Casualties of a Smarter Planet

By Dave DeLuca

ToxicTownToxic Town: IBM, Pollution, and Industrial Risks, a book by OSU anthropology professor Peter Little, gives the sordid details of IBM’s first home. The town was Endicott, New York circa 1924. The promise of industrialization turned a tiny village into a thriving town. Until, that is, America’s first tech giant outgrew its birthplace. In 2002 the original plant was sold to local investors. An economic downturn followed for Endicott as its chief employer headed for greener pastures. Even as residents faced the realities of deindustrialization, they were to be struck with a second punch to the gut.

Scientists discovered a large underground chemical plume in their midst. Toxic gases were being released into homes and offices on over 300 acres near the plant. The pollution was caused by tons of industrial solvents dumped down IBM drains as well as several major spills and leaks of liquid cleaning agents.

IBM has worked closely with local officials to repair the ecological damage done, but residents are slowly realizing the hidden costs of the crisis. Endicott has become stigmatized, and its housing market may never recover.

“Readers might look at IBM’s ‘Smarter Planet’ tagline in a different light. Just where are we going with corporate power in this country?” Little asks. The campaign he’s referring to is one IBM mounted to raise technology and sustainability questions and provide innovation, like their products, as a solution to the world’s problems, such as hunger, traffic and… er… pollution.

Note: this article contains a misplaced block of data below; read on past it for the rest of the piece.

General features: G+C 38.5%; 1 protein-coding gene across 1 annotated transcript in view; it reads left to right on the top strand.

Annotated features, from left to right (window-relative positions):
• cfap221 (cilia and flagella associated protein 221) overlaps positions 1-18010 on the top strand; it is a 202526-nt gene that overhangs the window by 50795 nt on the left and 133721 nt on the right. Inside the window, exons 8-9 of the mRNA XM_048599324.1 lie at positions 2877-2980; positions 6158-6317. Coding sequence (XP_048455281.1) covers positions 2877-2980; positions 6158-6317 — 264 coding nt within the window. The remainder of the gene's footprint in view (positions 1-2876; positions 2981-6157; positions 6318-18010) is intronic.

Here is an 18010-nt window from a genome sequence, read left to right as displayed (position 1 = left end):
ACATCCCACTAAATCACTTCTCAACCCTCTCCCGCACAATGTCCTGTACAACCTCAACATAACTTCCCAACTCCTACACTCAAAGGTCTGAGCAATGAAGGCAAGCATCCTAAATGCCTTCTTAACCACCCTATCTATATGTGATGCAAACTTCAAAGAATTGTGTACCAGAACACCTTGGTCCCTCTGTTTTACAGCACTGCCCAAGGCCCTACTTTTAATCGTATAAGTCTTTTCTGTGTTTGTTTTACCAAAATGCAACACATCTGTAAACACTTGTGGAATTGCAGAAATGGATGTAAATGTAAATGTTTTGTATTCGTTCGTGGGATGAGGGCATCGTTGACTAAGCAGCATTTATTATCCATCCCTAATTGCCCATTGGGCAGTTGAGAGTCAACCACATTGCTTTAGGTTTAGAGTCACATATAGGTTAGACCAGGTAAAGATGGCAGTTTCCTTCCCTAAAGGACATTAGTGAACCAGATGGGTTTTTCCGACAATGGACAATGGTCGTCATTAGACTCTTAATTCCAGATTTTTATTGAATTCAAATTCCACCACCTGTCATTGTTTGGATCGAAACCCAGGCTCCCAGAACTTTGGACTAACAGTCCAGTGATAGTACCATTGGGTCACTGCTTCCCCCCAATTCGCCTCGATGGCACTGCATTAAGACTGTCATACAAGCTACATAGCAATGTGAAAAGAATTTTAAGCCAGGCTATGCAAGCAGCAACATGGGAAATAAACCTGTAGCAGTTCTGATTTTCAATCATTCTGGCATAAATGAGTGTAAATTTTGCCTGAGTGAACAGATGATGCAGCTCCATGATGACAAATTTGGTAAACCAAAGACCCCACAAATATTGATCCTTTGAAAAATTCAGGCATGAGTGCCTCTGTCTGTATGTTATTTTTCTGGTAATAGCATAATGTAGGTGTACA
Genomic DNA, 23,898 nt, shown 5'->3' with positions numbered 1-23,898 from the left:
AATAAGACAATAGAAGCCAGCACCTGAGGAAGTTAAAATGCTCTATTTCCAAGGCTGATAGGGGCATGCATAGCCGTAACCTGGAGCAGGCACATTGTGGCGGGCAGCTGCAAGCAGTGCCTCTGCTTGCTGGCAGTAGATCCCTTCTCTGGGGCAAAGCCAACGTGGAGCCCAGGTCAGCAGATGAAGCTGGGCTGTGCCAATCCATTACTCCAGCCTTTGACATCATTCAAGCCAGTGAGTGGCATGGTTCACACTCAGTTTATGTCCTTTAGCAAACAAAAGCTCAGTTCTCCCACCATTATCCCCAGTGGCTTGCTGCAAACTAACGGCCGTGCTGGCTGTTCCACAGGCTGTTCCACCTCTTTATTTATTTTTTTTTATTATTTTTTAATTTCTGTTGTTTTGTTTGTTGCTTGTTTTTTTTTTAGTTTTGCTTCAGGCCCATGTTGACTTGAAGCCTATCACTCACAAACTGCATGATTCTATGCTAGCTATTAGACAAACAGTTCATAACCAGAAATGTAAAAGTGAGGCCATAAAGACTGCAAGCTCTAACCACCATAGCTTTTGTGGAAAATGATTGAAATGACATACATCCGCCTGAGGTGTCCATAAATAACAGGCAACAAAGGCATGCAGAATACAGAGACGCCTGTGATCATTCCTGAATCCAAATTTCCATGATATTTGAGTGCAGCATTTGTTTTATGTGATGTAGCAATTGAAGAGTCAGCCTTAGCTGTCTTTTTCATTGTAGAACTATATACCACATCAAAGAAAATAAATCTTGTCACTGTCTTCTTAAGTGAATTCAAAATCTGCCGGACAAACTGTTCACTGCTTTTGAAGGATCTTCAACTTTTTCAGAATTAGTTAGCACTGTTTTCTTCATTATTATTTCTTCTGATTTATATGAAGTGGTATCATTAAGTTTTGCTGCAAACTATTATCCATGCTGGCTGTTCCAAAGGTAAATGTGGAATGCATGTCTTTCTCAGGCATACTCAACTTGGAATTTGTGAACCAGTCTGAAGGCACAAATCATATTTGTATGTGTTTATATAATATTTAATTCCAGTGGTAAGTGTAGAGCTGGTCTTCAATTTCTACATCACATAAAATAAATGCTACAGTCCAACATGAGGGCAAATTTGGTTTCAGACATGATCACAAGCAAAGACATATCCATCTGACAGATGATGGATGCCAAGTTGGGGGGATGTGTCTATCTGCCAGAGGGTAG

Little has a connection to the city of Endicott, having attended Binghamton University, which is closer to Endicott than OSU is to Albany. As an anthropology student, he became fascinated by the way local residents dealt with their challenges. Little conducted an investigation of the community through interviews and research. Many residents are former employees of IBM, and were hesitant to speak ill of the company. But even as they drew pensions, their town filled with large neighborhoods of Section 8 housing. What was once a town of techies has become increasingly impoverished.

Little moved across the country to Corvallis and Oregon State, but the story of Endicott stayed with him. “It’s a topic that consumed my thinking life from 2002 to 2004.” Ten years later, the story has at last been told.

Peter C. Little, PhD is an adjunct assistant professor in the Department of Anthropology School of Language, Culture, and Society at Oregon State University. Toxic Town: IBM, Pollution, and Industrial Risks can be purchased at or through NYU Press.